This page explains the basics of light polarization and it's application to photography.
As shown in the above picture, when non-polarized light (represented by arrows in all direction) travels from a transparent material (for example air, n1 = 1.00) to another one with higher refraction index (for example glass, n2 = 1.52), part of the light is refracted into the last material and part is reflected back into the first one.
If the angle of incidence is such that the reflected and the refracted rays are at 90° (which depends on the n1 / n2 ratio), then the incidence angle is called the "Brewster" angle and the reflected ray is linearly polarized parallel to the reflective surface. This is not valid for reflections on metallic surfaces.
If the angle of incidence is not exactly the Brewster angle the reflected ray will only be partially polarized.
The table below shows Brewster's angles for air-water and air-glass interfaces:
|Material||Refraction index||Brewster angle|
|Air – Water||n1 = 1.00 ; n2 = 1.33||37°|
|Air – Glass||n1 = 1.00 ; n2 = 1.52||33°|
Please remark that in this page angles are measured from the surface to the ray and not from the surface's normal axis to the ray which is usually used in optics.
This means that if we are at about 33° from a glass, the reflection from it will be polarized parallel to the glass surface. If we put a polarizer in front of our eyes (or our camera) we can remove the reflection if we turn the polarizer axis at 90° to the plane of polarization. The effect can be observed in the table below:
|In this picture the camera is at about 33° from the glass of the window and this reflects the sky outside. The curtain behind the glass is barely visible. No polarizer has been used.|
|This picture has been taken from the same position as above, but a linear polarizer has been installed in front of the camera. It has been oriented in order to let vertical polarized light go through and block horizontally polarized light. As one can see the reflection of the sky is still strongly present (which is composed by vertically polarized light, parallel to the vertical window) but the curtain behind the glass is much less visible: this is non-polarized light and is partially blocked by the polarizer. The curtain behind the glass is barely visible.|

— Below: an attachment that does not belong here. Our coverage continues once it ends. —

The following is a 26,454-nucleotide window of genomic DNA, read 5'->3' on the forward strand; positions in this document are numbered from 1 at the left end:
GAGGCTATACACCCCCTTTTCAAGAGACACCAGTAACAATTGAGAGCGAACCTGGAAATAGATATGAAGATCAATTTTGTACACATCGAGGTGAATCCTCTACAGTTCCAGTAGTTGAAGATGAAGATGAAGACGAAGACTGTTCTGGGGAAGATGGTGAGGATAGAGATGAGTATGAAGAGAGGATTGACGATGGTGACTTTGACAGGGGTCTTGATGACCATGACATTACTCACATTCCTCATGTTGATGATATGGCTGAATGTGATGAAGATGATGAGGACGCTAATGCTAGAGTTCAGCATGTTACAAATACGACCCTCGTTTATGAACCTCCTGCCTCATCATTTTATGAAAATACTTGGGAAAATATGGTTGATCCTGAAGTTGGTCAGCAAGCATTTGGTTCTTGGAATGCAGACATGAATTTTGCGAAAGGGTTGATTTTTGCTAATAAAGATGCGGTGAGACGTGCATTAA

|Same picture as above, but the polarizer has been rotated to let horizontally polarized light pass and block vertical. Now the reflection of the sky has almost disappeared and one can see the curtain behind the glass, which is non polarized light.|
When light scatters on a particle, some light is re-emitted in all directions, but light re-emitted in the plane perpendicular to the incident ray is polarized parallel to this plane, as shown in the above picture.
The blue color of the sky is caused by scattering of particles in the atmosphere, otherwise the sky should appear black. This is explained in the picture below. If we look at the sky when the sun is at 90° on our left hand or on our right hand the light we see is vertically polarized.
The effect can be observed in the table below:
|When this picture of the sky has been taken the sun was at about 90° on the right side. No polarizer has been used.|
|This picture has been taken as above but a vertical polarizer has been installed in front of the camera. Since the light from the sky is vertical polarized there is no great difference between this picture and the previous one.|
|By rotating the polarizer by 90° to let only horizontally polarized light pass through, part of the light from the sky is blocked making it appear deep blue. On the other hand, the clouds which emits non polarized light are still white, increasing the contrast.|
Two types of polarizer for SLR cameras can be found: linear and circular polarizers. What a photographer expects from a polarizer is a filter that blocks light which the polarization plane is not parallel to the one of the filter and lets in only one particular plane of polarization. For this a linear polarizer should be enough, but linear polarizers produce linearly polarized light which can fool the exposure meter of modern SLR cameras. In order to make the exposure meter work again a circular polarized filter is required. This filter is composed by a linear polarizer filter followed by a second filter that lets half of the light pass and turns the other half by 90° while delaying it by 90°. The result is actually circular polarized light, which will make the exposure meter think the light is non polarized. Circular polarizers work only in one direction.
If you are wondering how you can determine if your polarizer is linear or circular (and it's not written on it) is very easy: just look through it and turn it to see some polarization effect (for example try to make the reflection on a glass disappear, or try to darken the sky). If the filter works on both sides it's a linear polarizer and if it only works on one side it's a circular polarizer.
|Home||Optics||042860||Last update: 01/16/06|